Tuiasosopo didn’t appear particularly injured on a 30-yard touchdown run in the third quarter that brought the Huskies to a 23-19 deficit. Nor did he on a 10-yard scoring run that put Washington ahead to stay, 28-23.

Tuiasosopo took some anti-inflammatory medication after the game and went home. The next morning, the pain unloaded on him.

"I could barely get up the stairs," he said. "But that holds true for any kind of injury. You play in the game and you know it’s there. But it’s never as bad as it is the next morning."

Tuiasosopo’s pain lasted just a few weeks. Johnson’s has lasted a year.

"I need to redeem myself," Johnson said. "I want to make them pay for it."

Talk to us

More in Sports

Spring 2023 All-Wesco teams

Note: All-Wesco teams are chosen by the league’s coaches. For any misspellings… Continue reading

Washington celebrates a home run by Rylee Holtorf (3) at home plate during the second inning of an NCAA softball Women's College World Series game against Utah Friday, June 2, 2023, in Oklahoma City. (AP Photo/Nate Billings)
UW opens Women’s College World Series with key win over Utah

After being rained out on Thursday, Washington beats Utah 4-1 to advance into the winner’s bracket.

Vote for The Herald’s Prep Athlete of the Week for May 22-28

The Athlete of the Week nominees for May 22-28 Voting closes at… Continue reading

AquaSox can’t make huge rally hold, lose to Hops

Everett takes the lead with six runs in the eighth, but allows two runs back in the ninth and falls 13-12 to Hillsboro.

The Everett Elite Flag Football 14-under team practices Sunday morning at Harbour Pointe Middle School in Mukilteo, Washington on January 16, 2022. (Kevin Clark / The Herald)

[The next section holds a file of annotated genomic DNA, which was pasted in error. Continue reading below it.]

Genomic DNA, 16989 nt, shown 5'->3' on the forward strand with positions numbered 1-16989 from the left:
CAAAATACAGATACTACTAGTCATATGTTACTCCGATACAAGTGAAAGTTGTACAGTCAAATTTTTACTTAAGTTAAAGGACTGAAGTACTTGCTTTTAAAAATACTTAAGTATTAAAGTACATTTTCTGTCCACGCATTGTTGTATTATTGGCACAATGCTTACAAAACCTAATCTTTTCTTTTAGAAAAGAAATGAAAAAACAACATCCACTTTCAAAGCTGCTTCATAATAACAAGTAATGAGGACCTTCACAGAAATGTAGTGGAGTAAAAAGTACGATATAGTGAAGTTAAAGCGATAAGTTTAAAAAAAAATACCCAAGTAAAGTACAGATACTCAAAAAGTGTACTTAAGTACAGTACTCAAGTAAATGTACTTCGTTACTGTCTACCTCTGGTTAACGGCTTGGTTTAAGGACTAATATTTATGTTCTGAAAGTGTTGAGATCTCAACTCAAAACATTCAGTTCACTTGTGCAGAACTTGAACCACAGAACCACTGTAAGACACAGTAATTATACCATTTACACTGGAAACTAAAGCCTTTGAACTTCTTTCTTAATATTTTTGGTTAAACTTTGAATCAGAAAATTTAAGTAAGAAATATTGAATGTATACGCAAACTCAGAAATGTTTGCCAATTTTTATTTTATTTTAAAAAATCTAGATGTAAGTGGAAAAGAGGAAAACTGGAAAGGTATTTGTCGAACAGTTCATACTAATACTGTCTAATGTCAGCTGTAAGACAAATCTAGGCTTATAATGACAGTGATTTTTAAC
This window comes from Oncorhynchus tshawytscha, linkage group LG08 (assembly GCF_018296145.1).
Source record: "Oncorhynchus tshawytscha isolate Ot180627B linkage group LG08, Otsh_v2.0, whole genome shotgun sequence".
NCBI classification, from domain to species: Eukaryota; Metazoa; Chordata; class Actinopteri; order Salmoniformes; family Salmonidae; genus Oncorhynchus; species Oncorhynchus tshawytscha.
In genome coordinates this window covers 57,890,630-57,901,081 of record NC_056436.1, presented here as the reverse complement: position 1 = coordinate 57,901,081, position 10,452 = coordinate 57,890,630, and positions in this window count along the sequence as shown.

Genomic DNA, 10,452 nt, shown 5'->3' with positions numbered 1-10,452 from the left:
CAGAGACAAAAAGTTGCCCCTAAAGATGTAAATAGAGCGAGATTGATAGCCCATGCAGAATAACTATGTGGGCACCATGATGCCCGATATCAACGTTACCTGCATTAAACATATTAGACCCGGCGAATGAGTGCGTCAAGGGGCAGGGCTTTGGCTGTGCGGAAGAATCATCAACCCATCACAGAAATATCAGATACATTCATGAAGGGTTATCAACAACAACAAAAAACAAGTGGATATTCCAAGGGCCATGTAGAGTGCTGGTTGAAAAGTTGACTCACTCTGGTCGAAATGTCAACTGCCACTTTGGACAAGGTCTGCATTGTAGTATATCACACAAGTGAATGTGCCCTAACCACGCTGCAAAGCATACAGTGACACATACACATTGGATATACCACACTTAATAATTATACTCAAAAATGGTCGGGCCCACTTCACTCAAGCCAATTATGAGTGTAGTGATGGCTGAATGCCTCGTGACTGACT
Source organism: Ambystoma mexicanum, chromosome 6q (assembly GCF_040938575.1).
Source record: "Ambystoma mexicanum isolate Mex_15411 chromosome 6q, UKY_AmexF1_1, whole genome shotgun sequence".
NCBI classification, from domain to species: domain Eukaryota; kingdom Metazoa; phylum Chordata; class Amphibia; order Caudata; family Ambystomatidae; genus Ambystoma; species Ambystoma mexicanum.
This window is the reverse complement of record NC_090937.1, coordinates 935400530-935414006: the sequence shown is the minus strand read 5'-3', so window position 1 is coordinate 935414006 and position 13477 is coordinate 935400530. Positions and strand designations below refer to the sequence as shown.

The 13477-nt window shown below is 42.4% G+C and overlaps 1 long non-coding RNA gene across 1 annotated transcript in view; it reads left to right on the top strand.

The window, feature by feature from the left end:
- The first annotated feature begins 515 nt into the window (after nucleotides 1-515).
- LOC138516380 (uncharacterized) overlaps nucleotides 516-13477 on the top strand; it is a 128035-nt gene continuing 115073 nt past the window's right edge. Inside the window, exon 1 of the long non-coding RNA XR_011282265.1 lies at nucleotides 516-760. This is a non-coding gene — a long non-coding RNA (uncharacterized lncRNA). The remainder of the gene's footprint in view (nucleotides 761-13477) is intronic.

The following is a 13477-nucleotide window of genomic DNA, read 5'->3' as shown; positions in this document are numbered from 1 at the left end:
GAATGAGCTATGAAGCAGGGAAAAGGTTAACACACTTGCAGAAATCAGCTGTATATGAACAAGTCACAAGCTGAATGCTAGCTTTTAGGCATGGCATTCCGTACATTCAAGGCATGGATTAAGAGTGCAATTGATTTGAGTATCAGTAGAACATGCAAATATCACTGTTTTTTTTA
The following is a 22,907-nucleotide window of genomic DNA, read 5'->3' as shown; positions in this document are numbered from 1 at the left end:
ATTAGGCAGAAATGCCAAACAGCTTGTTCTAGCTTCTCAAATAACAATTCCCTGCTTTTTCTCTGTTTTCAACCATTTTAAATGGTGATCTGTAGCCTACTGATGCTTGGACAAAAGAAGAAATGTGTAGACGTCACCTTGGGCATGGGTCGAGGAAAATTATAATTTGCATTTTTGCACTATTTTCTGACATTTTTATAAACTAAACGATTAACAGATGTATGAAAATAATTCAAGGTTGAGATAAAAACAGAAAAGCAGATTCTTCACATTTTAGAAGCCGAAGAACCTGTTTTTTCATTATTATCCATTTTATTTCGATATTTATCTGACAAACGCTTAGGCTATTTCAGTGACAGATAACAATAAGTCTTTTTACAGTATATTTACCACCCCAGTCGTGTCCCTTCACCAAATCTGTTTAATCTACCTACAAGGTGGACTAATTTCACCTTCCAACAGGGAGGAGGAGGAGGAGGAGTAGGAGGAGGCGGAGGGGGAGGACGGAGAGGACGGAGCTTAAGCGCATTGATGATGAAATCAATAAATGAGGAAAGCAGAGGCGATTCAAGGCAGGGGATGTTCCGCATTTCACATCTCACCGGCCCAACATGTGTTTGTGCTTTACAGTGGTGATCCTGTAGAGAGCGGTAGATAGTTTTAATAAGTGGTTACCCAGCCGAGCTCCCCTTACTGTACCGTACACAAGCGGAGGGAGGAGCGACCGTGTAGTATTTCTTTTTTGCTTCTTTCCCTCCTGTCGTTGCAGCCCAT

Community roundup: 3 Jackson grads to D-I baseball tournament

Plus, Jayden White is headed back to the NCAA track and field nationals, the Silvertips sign their first-round picks and more.

Washington's Sami Reynolds runs the bases against McNeese during an NCAA softball game on Saturday, May 20, 2023, in Seattle. (AP Photo/John Froschauer)
Local softball stars Reynolds, Mahler set for WCWS

Washington’s Sami Reynolds (Snohomish) and Stanford’s River Mahler (Monroe) each play prominent roles on their Pac-12 teams.

The Mariners’ Cal Raleigh smiles as a teammate throws bubblegum at him during an interview after Raleigh hit a single to drive in the winning run against the Yankees during the 10th inning of a game Wednesday in Seattle. (AP Photo/Lindsey Wasson)
Raleigh’s RBI single in 10th gives M’s 1-0 win over Yankees

George Kirby pitches one of the best games of his young career with eight shutout innings in Seattle’s 1-0 win.

AquaSox top Hops on wild pitch in 11th inning

Everett edges Hillsboro 3-2 in a game with strong pitching on both sides.

Alberto Rodriguez.
Rodriguez puts on power display, leads AquaSox to series win

The 22-year-old outfielder mashed 11 extra-base hits, including six home runs, as Everett took five of seven from Eugene.

Most Read